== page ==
Though the government maintains that Church and State are separate entities, this partnership between conservative religious associations and the Federal Government, particularly in carrying out AMLO’s so-called “Fourth Transformation” (4T)—founded on eradicating corruption, alleviating poverty, and work for social justice and equality—challenges the president’s secular political function. This 4T is billed as far-reaching regime change that, through a combination of radical government austerity, honesty, and the president’s sheer personal magnetism, will usher in a new era. Fulfilling everything promised in these reforms will be no small accomplishment, given Mexico’s previous three transformations were the seminal events in Mexican history: independence from Spain (1810-1821), the 1850s War of Reform that led to Benito Juárez’s rise, and the Mexican Revolution of 1910.
AMLO speaks starkly about morality and the “conservatives” and “neoliberals” he claims seek to destroy Mexico and bring down his presidency. Many, though, have criticized him for failing to follow through on lofty promises: While he has proven successful in talking about transforming Mexico, he has been less adept at crafting actionable policy. This is compounded by the disillusion with his support for the new NAFTA, the United States-Mexico-Canada Agreement (USMCA). When NAFTA passed in the United States in 1993, AMLO led a protest of peasants and fishermen in Mexico City’s main plaza against the state-owned oil company Pemex. Nevertheless, AMLO still commands a 71 percent approval rating, a phenomenon scholars attributes to dissatisfaction with prior governments, notably the scandal-ridden term of AMLO’s predecessor.
As for the senator with whom he disagreed on religious reform, Luévano justified her proposal saying the 1992 law was obsolete and outdated. “With respect, tolerance and without taboos, we can work together so that thousands of religious associations in our country can help Mexico become a country where we all live better-off,” Luévano wrote on Twitter. Reflecting early critics when the Law of Religious Associations and Public Worship first passed in 1992, she argued that outside major cities, the secular state must coexist with the enormous capacity of religious organizations that can assist the government in carrying out social work—including the administration of orphanages, asylums, community canteens—and participating in peace strategies through the diffusion of ethical, moral, and religious values. This is interesting as many have critiqued the government in not responding well to high rates of crime and violence, pervasive corruption, and declining rural communities.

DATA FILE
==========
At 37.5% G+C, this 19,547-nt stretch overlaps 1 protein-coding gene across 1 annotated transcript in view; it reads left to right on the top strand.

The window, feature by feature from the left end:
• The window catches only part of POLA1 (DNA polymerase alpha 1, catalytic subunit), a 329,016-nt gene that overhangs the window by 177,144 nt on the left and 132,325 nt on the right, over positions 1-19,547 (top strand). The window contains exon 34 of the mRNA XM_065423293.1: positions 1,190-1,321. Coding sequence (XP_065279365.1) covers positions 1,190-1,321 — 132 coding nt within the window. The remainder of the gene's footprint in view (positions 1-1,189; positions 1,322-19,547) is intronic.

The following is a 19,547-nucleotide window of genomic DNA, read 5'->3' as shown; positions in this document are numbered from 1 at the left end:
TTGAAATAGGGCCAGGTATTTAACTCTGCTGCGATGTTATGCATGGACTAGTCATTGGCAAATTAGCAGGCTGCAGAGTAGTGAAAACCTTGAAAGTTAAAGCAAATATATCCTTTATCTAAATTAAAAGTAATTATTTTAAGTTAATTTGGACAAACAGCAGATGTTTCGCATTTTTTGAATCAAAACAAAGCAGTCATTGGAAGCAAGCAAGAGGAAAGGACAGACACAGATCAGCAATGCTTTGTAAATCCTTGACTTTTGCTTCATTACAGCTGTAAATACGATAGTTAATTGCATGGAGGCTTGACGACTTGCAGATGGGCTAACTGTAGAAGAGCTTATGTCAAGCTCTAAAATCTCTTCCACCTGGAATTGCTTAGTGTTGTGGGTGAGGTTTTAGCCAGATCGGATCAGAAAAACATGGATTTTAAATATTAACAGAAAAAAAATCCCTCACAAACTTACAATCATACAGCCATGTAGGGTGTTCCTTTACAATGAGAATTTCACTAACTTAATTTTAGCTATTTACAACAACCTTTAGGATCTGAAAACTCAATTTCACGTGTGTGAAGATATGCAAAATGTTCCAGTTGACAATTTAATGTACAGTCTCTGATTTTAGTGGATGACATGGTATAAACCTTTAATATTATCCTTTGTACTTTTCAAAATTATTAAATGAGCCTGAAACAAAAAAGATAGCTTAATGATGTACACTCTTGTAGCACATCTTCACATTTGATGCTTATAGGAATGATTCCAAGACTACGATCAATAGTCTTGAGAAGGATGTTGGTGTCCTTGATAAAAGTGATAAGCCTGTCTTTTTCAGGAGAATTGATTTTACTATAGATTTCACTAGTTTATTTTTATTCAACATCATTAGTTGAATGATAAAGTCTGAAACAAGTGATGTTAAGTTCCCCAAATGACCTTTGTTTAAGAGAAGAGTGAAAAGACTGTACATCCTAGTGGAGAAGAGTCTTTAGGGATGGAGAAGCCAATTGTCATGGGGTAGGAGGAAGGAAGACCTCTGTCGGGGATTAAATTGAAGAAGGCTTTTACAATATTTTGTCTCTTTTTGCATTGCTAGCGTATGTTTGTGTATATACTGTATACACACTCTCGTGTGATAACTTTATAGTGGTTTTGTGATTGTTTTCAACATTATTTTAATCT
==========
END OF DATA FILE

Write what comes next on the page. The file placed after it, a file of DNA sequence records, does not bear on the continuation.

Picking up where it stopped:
This instrumentalization of churches is a significant turnabout and a flagrant violation of laicist principles enshrined in the 1992 Law, but it does makes sense in the historical relationship between Church and State prior to the Juárez years when Church and State were united—only Protestants are likely to be the dominant partner now. Despite this proposal having little to no chance of passing—Morena dominates both houses of Congress and the party would not push legislation without the president’s support—it nevertheless highlights an important trend that is forming under AMLO.
Given the disappointments in his first year in office, particularly in failing to adequately develop and undertake actionable work to solve Mexico’s rising rates of violence, unemployment, and public health crises, leaning on religious organizations is one of many strategies AMLO has employed to distract from actually carrying out the transformative work he has promised. By doing so, is AMLO admitting that the government cannot carry out all of his promises and slowing giving these duties over to religious organizations?
Madeleine Olson is a Ph.D. Candidate in History with a Latin American focus at The University of Texas at Austin. She is currently conducting research between Mexico City and Vatican City, examining interreligious violence and Church-State relations in Mexico during the twentieth century. email@example.com | Twitter: @maddieohhhh